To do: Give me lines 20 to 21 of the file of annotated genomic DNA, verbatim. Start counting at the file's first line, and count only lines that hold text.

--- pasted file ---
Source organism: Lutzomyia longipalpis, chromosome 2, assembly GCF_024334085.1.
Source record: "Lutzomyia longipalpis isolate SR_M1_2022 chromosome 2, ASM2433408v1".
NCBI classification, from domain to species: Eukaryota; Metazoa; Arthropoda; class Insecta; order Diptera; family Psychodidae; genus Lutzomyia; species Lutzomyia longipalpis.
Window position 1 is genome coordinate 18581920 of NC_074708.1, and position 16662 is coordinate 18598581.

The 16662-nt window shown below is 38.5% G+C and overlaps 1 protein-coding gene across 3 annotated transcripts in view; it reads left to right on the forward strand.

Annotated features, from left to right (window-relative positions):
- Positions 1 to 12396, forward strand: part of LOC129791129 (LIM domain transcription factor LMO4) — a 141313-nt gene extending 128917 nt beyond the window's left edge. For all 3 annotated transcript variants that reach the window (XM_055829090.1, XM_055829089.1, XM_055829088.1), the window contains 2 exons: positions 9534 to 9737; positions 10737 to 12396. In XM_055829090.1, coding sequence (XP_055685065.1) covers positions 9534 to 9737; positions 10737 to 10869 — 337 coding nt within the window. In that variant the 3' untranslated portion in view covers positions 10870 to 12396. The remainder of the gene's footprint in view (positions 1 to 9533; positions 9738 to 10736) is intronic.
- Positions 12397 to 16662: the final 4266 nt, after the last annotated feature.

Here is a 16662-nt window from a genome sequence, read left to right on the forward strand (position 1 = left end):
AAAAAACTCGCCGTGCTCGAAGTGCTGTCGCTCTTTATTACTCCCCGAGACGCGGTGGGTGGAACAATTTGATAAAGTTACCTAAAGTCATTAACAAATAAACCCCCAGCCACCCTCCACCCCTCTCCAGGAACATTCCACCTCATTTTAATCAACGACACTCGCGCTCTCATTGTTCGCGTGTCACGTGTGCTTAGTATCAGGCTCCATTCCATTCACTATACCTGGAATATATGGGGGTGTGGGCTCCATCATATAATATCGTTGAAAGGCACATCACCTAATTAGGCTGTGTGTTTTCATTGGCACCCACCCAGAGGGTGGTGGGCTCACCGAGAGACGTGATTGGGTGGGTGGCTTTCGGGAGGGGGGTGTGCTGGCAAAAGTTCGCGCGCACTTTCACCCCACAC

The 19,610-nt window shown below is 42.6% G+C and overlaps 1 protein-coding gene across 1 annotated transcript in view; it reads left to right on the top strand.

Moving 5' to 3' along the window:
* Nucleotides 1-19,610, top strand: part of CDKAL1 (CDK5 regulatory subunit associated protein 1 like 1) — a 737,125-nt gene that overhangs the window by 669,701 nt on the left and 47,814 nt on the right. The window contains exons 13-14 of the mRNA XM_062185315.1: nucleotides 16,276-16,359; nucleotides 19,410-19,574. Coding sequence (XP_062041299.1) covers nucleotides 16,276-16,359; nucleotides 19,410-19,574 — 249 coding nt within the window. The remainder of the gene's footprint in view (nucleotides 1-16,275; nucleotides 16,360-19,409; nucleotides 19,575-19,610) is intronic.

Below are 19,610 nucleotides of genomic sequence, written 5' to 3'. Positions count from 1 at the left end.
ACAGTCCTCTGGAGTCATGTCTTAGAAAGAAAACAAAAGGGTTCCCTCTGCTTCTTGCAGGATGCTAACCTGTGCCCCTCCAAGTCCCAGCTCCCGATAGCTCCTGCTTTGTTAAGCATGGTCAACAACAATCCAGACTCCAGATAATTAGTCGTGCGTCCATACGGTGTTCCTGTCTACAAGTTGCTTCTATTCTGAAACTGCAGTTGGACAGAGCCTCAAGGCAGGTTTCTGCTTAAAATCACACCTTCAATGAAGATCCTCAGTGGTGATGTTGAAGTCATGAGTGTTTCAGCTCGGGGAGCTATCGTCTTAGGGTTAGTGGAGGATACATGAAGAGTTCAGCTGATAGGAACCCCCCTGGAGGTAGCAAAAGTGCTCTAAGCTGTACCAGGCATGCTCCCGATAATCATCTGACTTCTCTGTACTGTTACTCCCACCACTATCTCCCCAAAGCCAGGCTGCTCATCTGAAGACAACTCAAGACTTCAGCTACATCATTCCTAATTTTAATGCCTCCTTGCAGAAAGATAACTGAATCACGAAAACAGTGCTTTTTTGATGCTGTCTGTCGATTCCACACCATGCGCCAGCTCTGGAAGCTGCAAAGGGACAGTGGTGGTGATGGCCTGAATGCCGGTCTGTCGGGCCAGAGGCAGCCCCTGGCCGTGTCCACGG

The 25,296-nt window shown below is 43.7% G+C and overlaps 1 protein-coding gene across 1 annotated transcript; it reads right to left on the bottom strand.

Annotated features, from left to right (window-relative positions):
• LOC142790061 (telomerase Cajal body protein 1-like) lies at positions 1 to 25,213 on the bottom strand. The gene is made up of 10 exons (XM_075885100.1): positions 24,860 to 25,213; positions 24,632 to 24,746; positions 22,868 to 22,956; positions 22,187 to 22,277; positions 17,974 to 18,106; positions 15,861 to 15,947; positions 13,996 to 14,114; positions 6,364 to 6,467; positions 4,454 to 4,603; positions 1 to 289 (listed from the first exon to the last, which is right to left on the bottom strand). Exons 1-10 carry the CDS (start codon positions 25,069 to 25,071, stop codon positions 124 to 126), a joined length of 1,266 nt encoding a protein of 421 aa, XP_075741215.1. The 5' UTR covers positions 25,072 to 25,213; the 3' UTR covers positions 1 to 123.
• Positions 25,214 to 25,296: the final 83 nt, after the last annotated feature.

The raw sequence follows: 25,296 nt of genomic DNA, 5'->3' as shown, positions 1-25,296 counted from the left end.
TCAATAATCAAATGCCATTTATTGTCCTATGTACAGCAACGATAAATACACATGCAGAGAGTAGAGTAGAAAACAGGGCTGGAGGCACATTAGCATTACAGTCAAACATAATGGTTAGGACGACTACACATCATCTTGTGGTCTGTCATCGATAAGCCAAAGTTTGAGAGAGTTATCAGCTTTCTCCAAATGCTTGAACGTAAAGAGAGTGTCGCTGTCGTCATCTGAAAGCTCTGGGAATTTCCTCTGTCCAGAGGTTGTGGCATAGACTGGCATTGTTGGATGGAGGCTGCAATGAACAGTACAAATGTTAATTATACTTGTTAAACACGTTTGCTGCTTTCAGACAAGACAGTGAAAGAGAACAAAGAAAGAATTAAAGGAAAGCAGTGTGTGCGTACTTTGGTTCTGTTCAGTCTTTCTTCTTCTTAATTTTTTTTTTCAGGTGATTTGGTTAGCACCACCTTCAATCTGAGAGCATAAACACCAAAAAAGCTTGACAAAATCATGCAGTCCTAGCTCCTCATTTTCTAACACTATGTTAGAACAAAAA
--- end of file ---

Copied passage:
The raw sequence follows: 25,296 nt of genomic DNA, 5'->3' as shown, positions 1-25,296 counted from the left end.
TCAATAATCAAATGCCATTTATTGTCCTATGTACAGCAACGATAAATACACATGCAGAGAGTAGAGTAGAAAACAGGGCTGGAGGCACATTAGCATTACAGTCAAACATAATGGTTAGGACGACTACACATCATCTTGTGGTCTGTCATCGATAAGCCAAAGTTTGAGAGAGTTATCAGCTTTCTCCAAATGCTTGAACGTAAAGAGAGTGTCGCTGTCGTCATCTGAAAGCTCTGGGAATTTCCTCTGTCCAGAGGTTGTGGCATAGACTGGCATTGTTGGATGGAGGCTGCAATGAACAGTACAAATGTTAATTATACTTGTTAAACACGTTTGCTGCTTTCAGACAAGACAGTGAAAGAGAACAAAGAAAGAATTAAAGGAAAGCAGTGTGTGCGTACTTTGGTTCTGTTCAGTCTTTCTTCTTCTTAATTTTTTTTTTCAGGTGATTTGGTTAGCACCACCTTCAATCTGAGAGCATAAACACCAAAAAAGCTTGACAAAATCATGCAGTCCTAGCTCCTCATTTTCTAACACTATGTTAGAACAAAAA